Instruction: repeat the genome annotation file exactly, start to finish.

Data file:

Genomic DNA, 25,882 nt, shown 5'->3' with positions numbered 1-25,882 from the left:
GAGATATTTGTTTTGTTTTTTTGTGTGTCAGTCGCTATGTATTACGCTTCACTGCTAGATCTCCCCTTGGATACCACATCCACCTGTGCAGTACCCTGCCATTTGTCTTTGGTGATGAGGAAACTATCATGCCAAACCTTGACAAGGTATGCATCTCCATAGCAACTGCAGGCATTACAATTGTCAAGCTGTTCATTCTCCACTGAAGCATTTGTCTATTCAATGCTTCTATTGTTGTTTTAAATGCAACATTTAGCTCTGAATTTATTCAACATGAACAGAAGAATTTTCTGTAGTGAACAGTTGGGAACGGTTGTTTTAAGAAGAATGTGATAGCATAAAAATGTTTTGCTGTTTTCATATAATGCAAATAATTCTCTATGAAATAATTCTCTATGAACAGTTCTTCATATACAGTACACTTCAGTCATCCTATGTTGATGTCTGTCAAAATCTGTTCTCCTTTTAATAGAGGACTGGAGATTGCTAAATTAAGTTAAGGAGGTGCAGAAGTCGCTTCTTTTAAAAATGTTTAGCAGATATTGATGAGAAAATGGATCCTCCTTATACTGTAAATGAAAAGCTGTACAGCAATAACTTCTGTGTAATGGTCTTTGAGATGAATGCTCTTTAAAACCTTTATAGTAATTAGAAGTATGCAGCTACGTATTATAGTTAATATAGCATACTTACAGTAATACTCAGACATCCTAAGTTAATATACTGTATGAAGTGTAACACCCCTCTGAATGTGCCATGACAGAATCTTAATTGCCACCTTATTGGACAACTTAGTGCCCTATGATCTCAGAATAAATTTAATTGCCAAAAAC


Genomic DNA, 25,882 nt, shown 5'->3' with positions numbered 1-25,882 from the left:
GAGATATTTGTTTTGTTTTTTTGTGTGTCAGTCGCTATGTATTACGCTTCACTGCTAGATCTCCCCTTGGATACCACATCCACCTGTGCAGTACCCTGCCATTTGTCTTTGGTGATGAGGAAACTATCATGCCAAACCTTGACAAGGTATGCATCTCCATAGCAACTGCAGGCATTACAATTGTCAAGCTGTTCATTCTCCACTGAAGCATTTGTCTATTCAATGCTTCTATTGTTGTTTTAAATGCAACATTTAGCTCTGAATTTATTCAACATGAACAGAAGAATTTTCTGTAGTGAACAGTTGGGAACGGTTGTTTTAAGAAGAATGTGATAGCATAAAAATGTTTTGCTGTTTTCATATAATGCAAATAATTCTCTATGAAATAATTCTCTATGAACAGTTCTTCATATACAGTACACTTCAGTCATCCTATGTTGATGTCTGTCAAAATCTGTTCTCCTTTTAATAGAGGACTGGAGATTGCTAAATTAAGTTAAGGAGGTGCAGAAGTCGCTTCTTTTAAAAATGTTTAGCAGATATTGATGAGAAAATGGATCCTCCTTATACTGTAAATGAAAAGCTGTACAGCAATAACTTCTGTGTAATGGTCTTTGAGATGAATGCTCTTTAAAACCTTTATAGTAATTAGAAGTATGCAGCTACGTATTATAGTTAATATAGCATACTTACAGTAATACTCAGACATCCTAAGTTAATATACTGTATGAAGTGTAACACCCCTCTGAATGTGCCATGACAGAATCTTAATTGCCACCTTATTGGACAACTTAGTGCCCTATGATCTCAGAATAAATTTAATTGCCAAAAAC